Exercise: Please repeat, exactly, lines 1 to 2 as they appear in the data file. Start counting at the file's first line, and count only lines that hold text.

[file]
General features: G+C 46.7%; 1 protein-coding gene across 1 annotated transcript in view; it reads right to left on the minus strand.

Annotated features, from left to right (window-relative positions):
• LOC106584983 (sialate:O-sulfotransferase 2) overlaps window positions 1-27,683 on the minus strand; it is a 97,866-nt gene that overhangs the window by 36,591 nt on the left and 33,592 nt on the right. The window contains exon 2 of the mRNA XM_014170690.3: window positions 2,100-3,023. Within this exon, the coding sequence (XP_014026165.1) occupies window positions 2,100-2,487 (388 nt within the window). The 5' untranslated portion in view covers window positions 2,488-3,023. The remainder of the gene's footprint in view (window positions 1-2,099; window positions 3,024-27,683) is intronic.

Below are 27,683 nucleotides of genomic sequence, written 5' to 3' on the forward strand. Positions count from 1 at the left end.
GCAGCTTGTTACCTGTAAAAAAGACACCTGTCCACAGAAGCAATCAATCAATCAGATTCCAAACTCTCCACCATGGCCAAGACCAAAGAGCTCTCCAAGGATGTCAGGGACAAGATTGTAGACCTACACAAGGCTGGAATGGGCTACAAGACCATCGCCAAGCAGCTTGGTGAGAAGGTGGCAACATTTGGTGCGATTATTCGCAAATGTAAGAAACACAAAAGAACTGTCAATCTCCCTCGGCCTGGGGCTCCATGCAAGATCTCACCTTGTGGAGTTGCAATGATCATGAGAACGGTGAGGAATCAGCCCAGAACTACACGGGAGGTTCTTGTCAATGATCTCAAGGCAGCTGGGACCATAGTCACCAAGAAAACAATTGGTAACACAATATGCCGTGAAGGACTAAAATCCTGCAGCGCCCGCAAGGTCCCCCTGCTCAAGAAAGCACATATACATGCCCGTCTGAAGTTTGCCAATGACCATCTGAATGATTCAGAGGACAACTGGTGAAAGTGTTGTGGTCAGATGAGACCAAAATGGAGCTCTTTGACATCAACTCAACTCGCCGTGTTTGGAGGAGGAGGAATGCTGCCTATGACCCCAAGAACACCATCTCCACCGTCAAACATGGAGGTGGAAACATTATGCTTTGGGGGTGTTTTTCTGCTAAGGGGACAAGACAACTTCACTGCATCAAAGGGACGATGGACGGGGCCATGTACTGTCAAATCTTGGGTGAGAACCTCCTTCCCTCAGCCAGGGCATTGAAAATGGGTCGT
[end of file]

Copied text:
General features: G+C 46.7%; 1 protein-coding gene across 1 annotated transcript in view; it reads right to left on the minus strand.

Annotated features, from left to right (window-relative positions):